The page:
The choice of keeping an off-screen bitmap cannot be changed after the window has been created, while the other options can be changed using wSetWindow.

Sub-function 0x2B: wBeginRedrawGC

Register Description
BX window
CX address of a standard rectangle structure
DX graphics context fields to be set
DI address of a graphics context information block

Validate the window for redrawing (see wBeginRedrawWin) with the update region set to the indicated rectangle and using a temporary graphics context which will be destroyed by wEndRedraw (see wBeginRedrawWinGC).

Sub-function 0xAC: gPrintClipText cgc

Register Description
BX x coordinate of starting point
CX y coordinate of baseline
DX (text) string
DI length of string (maximum 244)
SI maximum number of pixels

Output: AX: -> number of characters printed

Prints the string at the indicated location as gPrintText, but only enough characters are printed to fit within the specified number of pixels.

Sub-function 0x2D: gPrintBoxText cgc

Register Description
BX address of a standard rectangle structure
SI distance from top of rectangle to baseline
AX alignment (1=right, 2=left, 4=centre)
CX margin
DX (text) string
DI length of string (maximum 236)

Clears the specified rectangle, then prints the string within it using text mode 0 (set pixels). The text is clipped to fit within the rectangle. The string is printed in the part of the rectangle excluding a margin area, whose position depends on the alignment:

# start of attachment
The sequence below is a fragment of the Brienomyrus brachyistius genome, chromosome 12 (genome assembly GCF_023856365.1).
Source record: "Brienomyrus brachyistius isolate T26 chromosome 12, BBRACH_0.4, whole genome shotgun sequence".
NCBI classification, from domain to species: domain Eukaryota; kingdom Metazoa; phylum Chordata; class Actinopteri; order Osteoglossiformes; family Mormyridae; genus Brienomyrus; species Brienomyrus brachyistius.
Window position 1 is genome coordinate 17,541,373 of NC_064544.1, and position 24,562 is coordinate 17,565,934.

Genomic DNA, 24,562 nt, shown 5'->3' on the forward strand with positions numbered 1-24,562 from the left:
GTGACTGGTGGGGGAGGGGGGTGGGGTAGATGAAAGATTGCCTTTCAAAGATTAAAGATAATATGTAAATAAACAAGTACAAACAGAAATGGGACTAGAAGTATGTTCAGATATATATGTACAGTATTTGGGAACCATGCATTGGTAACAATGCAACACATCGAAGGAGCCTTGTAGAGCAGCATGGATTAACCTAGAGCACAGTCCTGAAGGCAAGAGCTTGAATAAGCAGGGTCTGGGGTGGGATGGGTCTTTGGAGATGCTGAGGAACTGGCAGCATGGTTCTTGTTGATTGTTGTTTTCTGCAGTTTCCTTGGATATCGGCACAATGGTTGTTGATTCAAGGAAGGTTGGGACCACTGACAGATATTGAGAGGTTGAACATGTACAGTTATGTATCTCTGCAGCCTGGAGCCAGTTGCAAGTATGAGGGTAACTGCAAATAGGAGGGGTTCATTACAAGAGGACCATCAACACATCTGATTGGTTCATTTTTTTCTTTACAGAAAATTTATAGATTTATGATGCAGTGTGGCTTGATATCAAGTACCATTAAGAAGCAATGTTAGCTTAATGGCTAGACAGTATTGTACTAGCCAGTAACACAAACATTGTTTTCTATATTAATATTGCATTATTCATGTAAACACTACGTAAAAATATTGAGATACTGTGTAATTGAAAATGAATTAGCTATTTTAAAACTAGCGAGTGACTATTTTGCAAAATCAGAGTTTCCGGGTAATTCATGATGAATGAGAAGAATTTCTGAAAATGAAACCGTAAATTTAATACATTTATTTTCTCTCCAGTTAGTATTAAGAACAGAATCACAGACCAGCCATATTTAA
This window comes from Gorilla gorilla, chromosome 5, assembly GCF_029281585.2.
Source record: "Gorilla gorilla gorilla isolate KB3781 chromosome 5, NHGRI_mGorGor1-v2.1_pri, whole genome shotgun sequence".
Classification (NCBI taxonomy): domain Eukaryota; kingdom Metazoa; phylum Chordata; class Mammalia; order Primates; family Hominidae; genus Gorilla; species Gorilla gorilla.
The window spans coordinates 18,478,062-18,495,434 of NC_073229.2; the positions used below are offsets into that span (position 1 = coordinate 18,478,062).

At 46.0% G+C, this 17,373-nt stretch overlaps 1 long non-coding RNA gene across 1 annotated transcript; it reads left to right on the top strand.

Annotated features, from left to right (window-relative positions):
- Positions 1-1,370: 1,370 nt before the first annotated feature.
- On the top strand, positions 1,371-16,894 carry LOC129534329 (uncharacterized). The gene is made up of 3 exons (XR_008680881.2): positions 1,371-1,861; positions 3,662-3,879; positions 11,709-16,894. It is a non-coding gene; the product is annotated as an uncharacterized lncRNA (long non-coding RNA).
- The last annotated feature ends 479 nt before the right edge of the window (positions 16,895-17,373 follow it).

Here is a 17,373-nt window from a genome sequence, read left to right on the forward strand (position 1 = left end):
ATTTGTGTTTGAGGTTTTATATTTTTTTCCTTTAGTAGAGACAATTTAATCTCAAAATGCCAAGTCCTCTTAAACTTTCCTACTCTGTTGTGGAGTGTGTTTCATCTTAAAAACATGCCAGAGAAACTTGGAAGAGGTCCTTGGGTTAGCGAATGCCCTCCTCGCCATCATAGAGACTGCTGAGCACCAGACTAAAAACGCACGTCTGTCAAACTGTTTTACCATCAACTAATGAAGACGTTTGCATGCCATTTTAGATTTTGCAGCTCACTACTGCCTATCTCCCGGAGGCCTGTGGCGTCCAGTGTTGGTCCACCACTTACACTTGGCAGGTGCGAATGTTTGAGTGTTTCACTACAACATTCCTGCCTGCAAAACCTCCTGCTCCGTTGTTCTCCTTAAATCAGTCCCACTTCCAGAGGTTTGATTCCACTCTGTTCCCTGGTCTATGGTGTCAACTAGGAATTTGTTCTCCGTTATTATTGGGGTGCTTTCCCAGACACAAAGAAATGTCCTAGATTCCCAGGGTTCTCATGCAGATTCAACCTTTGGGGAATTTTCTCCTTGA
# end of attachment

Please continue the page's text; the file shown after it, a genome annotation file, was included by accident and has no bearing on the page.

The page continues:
left or right: CX must be >= 0, margin is on the same side, width is CX centre and CX >= 0: margin is on the left, width is CX centre and CX < 0: margin is on the right, width is -CX

Sub-function 0xAE: gOpenBit fails

Register Description
BX (cstr) filename
CX bitmap number (0 = first or only)
DX flags
SI address of an information block

Output: AX: -> bitmap identifier

Loads a specified bitmap from a file. The flags are:

Bit 0: set for a writeable bitmap, clear for a shared read-only bitmap
Bit 1: place the bitmap in a separate memory segment
Bit 2: write the segment name in the information block
Bit 3: must be clear

The information block is written to as follows:

Offset 0 (word): set to the width of the bitmap
Offset 2 (word): set to the height of the bitmap
Offset 4 to 17: set to the segment name (cstr), only if flag bit 2 is set

Sub-function 0xAF: gOpenMouseIcon fails

Register Description
BX (cstr) file name
CX number of icon within file

Output: AX: -> mouse icon identifier

Loads a specified mouse icon from a file.

Sub-function 0xB0: gOpenFont fails

Register Description
BX (cstr) filename

Output: AX: -> font identifier

Opens the specified font file.

Sub-function 0x31: gDrawBox cgc

Register Description